readers about seven weeks ago. Then ATLAS fizzled. I also used it to hype Comet SWAN (C2020 F8) three weeks ago. At that time SWAN was swooning the astronomical community with an outburst of brightness that would bring this interloper into naked eye visibility as it rushed towards its closest passage to the sun on May 27. As SWAN rapidly brightened, astronomers did not see the same characteristics in C2020 F8 as they had observed in Comet ATLAS (an elongated coma—brightest area) which signaled that ATLAS was breaking apart. SWAN just seemed to be flying higher than expected until it wasn’t. The drop in brightness began to be noticed around May 1 and has been ongoing. Ironically, when I put the orbital elements of SWAN into my computer program, the magnitude estimates turned out to be very near to what was originally predicted. Comet SWAN will remain binocular for its entire duration of visibility in the Northern Hemisphere. Its low altitude in the sky is another factor that may keep it from being seen at all. Currently, it barely gets above the horizon before the light of a new day makes it fade into invisibility. Adding insult to injury, SWAN passes very close to the bright star Algol on the mornings of May 20th and 21st which would make its fuzzball appearance easy to find. Here are the essentials if you want to try to see SWAN. You will need a nearly perfect northeastern horizon; you will need to be at your observing location by 4 a.m., and will need to possess binoculars. The comet will be about one binocular field above the northeastern horizon and less than one degree away from Algol, the brightest star visible in that locale. On May 21 at the same time, SWAN will be about two degrees to Algol’s left. Depending upon their design and magnification, most binoculars have fields of view of 5-10 degrees. Another opportunity will present itself on June 1st and 2nd, when SWAN positions itself in the evening sky, low in the northwest about one degree under Capella, the sixth brightest luminary in the heavens. The comet stays within five degrees of Capella from May 29 through June 6. Unless another outburst occurs as the comet passes its closest position to the sun (perihelion) on May 27, it will be fainter than the May 20-21 views, but Capella, because of its brightness, should be easily seen right to the horizon if conditions are cloud free. At the start of this window of opportunity, May 29 at 10 p.m., (90 minutes after sundown), SWAN will be eight degrees above the northwestern horizon and to the right of Capella by five degrees. By the end of the window, June 6, SWAN should be fainter and about seven degrees above the horizon, five degrees to the left of Capella. I wish comets were more like rabbits. My wife and I have three of them as pets. They have tails, love a routine, and are completely, and I mean completely predictable.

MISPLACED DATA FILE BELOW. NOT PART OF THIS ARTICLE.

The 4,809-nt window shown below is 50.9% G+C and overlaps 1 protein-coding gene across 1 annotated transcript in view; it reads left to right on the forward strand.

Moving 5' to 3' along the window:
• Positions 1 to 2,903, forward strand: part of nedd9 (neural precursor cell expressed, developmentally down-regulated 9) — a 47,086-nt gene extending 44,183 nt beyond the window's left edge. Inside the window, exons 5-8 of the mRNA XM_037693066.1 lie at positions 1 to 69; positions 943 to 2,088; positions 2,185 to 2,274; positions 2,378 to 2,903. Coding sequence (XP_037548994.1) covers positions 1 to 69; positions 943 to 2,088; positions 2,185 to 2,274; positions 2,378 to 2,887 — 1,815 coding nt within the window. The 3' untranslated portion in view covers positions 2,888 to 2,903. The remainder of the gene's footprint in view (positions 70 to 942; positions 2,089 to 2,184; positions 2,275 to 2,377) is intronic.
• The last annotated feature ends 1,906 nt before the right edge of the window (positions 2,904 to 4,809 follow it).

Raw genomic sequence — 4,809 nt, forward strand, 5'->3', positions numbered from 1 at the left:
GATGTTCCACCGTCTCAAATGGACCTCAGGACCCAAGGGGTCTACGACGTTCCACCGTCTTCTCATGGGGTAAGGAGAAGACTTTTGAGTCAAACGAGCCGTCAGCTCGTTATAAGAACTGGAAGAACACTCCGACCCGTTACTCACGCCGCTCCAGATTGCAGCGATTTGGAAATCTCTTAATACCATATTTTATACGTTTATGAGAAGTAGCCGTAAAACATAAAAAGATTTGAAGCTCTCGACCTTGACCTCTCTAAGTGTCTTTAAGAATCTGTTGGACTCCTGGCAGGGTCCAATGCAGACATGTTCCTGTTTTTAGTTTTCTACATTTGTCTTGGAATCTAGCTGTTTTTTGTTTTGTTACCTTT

MAY 24, 2020: The Moon is a Shapeshifter